UK Government extends the recognition of the CE mark in Great Britain indefinitely | Fieldfisher
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UK Government extends the recognition of the CE mark in Great Britain indefinitely


United Kingdom

The UK Government has announced that it is extending the recognition of the European Union's CE mark in Great Britain (England, Scotland and Wales) indefinitely beyond December 2024. 

Prior to this announcement, businesses placing certain products on the market, or putting them into service, in Great Britain faced a deadline of 11pm on 31 December 2024 after which those products would need to be marked with 'UKCA'. 

UKCA is the UK's post-Brexit replacement for the EU CE mark and, if placed on a product, signifies that the product has been assessed to be in compliance with the relevant safety, health and environmental protection requirements applicable in Great Britain. 

Now, businesses will be able to use either UKCA or CE for the following product categories (which cover a large number of consumer-focused products):

  • toys;
  • pyrotechnics;
  • recreational craft and personal watercraft;
  • simple pressure vessels;
  • electromagnetic compatibility;
  • non-automatic weighing instruments;
  • measuring instruments;
  • measuring container bottles;
  • lifts;
  • equipment for potentially explosive atmospheres;
  • radio equipment;
  • pressure equipment;
  • personal protective equipment;
  • gas appliances;
  • machinery;
  • equipment for use outdoors;
  • aerosols; and
  • low voltage electrical equipment.

The 31 December 2024 deadline was itself the result of a number of previous delays to the introduction of the UKCA mark requirement following the UK's departure from the EU.

The imposition of the UKCA mark as a mandatory requirement had been opposed by businesses and industry lobby groups who saw it as an example of unjustified post-Brexit 'red tape' and something which only served to impose additional costs.  This was especially the case given that many businesses continue to operate in both the UK and the EU (or, if only in the UK, they operate in both Great Britain and Northern Ireland, with EU requirements still applying in the latter), thus necessitating compliance with both regimes and inclusion of both the UKCA and the CE mark even where space may be an issue.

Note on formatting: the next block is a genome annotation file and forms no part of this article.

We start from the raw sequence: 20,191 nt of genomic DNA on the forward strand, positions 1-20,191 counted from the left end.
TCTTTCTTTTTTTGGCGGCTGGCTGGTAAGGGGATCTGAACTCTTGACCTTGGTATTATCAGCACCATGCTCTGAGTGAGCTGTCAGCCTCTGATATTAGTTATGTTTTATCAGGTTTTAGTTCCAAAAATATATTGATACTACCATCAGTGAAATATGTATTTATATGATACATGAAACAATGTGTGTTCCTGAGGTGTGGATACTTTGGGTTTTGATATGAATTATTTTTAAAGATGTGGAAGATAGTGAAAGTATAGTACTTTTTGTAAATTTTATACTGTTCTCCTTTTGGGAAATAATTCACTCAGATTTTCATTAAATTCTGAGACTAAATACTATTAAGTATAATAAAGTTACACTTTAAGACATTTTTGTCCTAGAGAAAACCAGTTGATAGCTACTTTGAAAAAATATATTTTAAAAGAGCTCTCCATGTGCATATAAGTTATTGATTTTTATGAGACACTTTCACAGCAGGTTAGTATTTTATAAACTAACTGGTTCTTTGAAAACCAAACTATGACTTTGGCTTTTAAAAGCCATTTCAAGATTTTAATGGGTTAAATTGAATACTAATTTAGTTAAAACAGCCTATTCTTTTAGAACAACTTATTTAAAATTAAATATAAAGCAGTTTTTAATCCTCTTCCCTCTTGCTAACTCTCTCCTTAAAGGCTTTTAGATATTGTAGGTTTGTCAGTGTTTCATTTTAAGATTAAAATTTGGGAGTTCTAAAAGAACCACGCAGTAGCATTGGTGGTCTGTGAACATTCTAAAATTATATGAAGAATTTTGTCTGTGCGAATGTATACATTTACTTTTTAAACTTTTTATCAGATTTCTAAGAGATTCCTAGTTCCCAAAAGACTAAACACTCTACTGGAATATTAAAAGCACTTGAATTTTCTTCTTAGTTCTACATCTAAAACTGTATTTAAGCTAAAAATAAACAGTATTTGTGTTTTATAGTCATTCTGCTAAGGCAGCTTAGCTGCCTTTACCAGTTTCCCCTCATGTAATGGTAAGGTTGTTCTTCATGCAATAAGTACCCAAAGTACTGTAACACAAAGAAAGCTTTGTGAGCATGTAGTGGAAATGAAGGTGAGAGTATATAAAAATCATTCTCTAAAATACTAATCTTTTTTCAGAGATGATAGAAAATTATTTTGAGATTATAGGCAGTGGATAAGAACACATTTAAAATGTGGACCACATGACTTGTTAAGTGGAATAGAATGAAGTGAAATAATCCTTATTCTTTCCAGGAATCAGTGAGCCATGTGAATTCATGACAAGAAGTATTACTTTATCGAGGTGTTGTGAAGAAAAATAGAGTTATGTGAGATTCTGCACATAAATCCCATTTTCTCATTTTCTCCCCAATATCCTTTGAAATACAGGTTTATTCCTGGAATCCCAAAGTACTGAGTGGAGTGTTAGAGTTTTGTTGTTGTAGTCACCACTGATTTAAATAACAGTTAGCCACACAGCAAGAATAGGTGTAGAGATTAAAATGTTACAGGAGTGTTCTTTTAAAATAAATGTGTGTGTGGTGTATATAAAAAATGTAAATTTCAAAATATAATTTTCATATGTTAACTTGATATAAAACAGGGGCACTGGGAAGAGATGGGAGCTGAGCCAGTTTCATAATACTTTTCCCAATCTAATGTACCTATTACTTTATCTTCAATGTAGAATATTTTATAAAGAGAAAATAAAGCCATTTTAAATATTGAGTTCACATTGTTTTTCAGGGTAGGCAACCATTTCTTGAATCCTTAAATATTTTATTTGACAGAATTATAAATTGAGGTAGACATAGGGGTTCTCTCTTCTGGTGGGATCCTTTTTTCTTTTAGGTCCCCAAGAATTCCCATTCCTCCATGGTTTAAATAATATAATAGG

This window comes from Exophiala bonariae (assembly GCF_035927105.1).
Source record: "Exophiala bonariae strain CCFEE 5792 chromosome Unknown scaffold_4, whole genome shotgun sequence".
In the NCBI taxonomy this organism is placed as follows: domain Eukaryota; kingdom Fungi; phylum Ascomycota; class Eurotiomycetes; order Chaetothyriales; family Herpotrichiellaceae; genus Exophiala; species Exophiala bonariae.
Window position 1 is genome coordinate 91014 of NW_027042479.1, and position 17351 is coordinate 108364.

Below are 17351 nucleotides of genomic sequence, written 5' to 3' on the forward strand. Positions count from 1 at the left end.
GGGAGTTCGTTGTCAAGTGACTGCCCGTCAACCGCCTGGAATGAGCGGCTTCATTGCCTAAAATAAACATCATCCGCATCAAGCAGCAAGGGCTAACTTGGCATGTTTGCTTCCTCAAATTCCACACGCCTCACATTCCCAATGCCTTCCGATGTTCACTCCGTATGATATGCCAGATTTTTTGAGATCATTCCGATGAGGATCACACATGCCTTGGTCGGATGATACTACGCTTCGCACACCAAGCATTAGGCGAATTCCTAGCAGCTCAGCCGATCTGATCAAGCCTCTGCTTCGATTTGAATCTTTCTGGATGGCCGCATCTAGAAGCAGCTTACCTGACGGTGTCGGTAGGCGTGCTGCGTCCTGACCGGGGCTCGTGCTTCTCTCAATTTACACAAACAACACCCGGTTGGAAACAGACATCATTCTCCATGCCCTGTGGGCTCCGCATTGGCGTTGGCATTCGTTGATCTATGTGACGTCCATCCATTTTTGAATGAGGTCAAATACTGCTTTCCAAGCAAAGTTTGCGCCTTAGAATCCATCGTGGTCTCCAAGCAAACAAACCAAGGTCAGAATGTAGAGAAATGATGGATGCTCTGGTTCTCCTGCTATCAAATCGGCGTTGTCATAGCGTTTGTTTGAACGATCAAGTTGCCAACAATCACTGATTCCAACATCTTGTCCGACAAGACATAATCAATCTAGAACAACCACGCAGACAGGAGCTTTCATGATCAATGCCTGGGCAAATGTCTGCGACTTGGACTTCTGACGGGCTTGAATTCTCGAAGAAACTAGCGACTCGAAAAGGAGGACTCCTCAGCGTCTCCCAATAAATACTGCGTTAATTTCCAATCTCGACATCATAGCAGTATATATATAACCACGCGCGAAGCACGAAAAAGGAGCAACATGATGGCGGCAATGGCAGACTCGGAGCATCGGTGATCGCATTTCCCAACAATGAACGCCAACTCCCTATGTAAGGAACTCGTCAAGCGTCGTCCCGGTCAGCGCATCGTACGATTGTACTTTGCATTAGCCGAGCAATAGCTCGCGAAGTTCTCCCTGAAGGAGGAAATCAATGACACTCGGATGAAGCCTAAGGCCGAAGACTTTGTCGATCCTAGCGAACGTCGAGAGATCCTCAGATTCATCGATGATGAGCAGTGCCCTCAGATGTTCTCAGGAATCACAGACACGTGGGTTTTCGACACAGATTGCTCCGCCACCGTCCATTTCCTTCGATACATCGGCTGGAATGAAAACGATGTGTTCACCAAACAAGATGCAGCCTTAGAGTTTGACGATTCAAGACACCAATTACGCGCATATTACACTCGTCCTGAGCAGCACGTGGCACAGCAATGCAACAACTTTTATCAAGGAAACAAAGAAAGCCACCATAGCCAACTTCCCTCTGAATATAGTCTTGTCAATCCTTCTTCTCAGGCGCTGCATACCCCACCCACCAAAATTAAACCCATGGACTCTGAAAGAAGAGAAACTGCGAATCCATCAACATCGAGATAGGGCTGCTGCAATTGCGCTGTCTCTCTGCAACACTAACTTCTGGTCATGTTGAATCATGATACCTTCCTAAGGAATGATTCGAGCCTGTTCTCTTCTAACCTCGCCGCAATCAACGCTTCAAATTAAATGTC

The UK Government's announcement will undoubtedly be welcomed by those organisations critical of the requirement.  However, many are likely to be frustrated by the fact that businesses which have sought to ensure that they will be in a position to meet the 31 December deadline (by complying with the UKCA requirement before it became mandatory) will have incurred costs that other businesses, including those which were simply unaware of the pending new requirement, will now be able to avoid. 

Such costs will have included those relating to amending product designs, changing packaging and materials and undertaking conformance testing (to the extent that they were able to navigate the bottlenecks in the UK certification industry).

One industry not impacted by the change is the medical device industry, as confirmed by the MHRA in its announcement.  The MHRA noted that the government had already put in place legislation to extend the acceptance of CE marked medical devices on the Great Britain market to the following timelines:

  • general medical devices compliant with the EU medical devices directive (EU MDD) or EU active implantable medical devices directive (EU AIMDD) with a valid declaration and CE marking can be placed on the Great Britain market up until the sooner of the expiry of the certificate or 30 June 2028;
  • in vitro diagnostic medical devices (IVDs) compliant with the EU in vitro diagnostic medical devices directive (EU IVDD) can be placed on the Great Britain market up until the sooner of the expiry of the certificate or 30 June 2030, and
  • general medical devices, including custom-made devices, compliant with the EU medical devices regulation (EU MDR) and IVDs compliant with the EU in vitro diagnostic medical devices regulation (EU IVDR) can be placed on the Great Britain market up until 30 June 2030.

However, those in the medical device industry will undoubtedly be watching this space to see if the requirement for UKCA marking on medical devices will similarly be abandoned.     

It remains to be seen how the UK will ensure that businesses placing products on the market in Great Britain will be able to demonstrate compliance with any new UK requirements where these do not also exist in the EU (and are therefore not covered by the affixing of the CE mark).

There are different rules for Northern Ireland.  These are unaffected by the announcement because the CE marking is already mandatory in Northern Ireland. 

If you would like to discuss this topic with a Fieldfisher lawyer, please contact Aonghus Heatley or Taly Dvorkis, Directors in the firm's London office.  Aonghus and Taly regularly advise businesses on UK regulatory requirements in the chemicals, consumer, life science, technology, environmental, medical and food and beverage industries.

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